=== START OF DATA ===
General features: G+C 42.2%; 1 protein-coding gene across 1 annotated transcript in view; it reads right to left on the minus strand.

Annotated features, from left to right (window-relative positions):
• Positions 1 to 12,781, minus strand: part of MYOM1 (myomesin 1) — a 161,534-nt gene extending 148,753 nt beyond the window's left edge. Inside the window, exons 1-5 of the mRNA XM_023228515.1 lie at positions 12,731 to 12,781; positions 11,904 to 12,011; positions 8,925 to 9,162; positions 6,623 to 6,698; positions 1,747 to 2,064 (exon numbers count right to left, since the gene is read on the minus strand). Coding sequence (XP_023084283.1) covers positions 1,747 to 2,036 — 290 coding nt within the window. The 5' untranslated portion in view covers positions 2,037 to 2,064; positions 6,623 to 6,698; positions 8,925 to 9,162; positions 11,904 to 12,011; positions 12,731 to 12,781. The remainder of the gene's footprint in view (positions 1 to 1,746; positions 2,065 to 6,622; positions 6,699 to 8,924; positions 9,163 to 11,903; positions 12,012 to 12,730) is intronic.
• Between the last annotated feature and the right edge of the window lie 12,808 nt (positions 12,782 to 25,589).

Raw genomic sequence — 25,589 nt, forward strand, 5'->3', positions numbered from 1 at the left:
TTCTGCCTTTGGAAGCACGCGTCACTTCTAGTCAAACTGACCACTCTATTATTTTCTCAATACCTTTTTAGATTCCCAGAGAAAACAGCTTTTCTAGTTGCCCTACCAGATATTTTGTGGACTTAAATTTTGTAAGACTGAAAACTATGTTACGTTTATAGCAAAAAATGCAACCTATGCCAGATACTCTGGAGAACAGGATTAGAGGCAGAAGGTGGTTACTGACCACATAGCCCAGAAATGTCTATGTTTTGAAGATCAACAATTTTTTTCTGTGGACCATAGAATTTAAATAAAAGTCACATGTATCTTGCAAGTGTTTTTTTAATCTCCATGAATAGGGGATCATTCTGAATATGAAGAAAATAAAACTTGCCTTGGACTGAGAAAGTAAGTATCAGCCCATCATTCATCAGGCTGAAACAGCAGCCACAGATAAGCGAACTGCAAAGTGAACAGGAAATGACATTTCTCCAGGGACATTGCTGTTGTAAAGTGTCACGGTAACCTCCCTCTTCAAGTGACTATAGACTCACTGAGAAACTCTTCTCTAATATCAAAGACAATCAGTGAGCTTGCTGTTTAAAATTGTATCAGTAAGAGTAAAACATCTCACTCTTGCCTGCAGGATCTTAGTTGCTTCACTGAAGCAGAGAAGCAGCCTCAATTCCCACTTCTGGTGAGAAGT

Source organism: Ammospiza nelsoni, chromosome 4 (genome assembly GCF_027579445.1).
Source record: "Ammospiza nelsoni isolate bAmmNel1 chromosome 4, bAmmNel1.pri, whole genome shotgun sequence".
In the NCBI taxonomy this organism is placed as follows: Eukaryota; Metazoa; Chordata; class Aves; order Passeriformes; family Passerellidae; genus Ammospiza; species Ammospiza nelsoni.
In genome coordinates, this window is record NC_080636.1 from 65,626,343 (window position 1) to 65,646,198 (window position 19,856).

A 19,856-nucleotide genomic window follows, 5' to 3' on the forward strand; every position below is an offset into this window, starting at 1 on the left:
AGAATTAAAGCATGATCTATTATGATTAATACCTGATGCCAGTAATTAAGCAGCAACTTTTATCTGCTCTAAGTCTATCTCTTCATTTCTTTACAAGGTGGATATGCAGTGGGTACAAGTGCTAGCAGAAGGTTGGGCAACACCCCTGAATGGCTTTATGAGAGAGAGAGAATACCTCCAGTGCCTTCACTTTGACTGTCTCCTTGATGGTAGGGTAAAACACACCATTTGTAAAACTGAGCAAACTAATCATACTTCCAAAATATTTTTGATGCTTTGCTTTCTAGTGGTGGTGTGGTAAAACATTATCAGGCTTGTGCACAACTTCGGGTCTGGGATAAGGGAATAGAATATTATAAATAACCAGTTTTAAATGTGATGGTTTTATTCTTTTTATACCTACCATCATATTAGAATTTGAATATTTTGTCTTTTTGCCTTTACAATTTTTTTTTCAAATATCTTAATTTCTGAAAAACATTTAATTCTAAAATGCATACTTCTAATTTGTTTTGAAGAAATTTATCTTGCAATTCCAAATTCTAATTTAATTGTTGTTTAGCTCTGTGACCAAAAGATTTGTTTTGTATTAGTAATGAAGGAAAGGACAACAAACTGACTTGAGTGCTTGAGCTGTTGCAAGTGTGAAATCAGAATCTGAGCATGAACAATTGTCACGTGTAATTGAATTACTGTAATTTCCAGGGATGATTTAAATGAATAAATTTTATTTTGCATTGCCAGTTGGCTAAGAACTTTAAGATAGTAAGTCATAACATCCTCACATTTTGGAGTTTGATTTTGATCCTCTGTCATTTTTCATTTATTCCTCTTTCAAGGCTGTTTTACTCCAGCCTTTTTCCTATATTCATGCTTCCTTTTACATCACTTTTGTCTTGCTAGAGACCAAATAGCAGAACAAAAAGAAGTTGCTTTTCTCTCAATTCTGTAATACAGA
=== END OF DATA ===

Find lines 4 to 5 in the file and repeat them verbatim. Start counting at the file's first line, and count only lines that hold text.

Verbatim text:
• Between the last annotated feature and the right edge of the window lie 12,808 nt (positions 12,782 to 25,589).

Raw genomic sequence — 25,589 nt, forward strand, 5'->3', positions numbered from 1 at the left: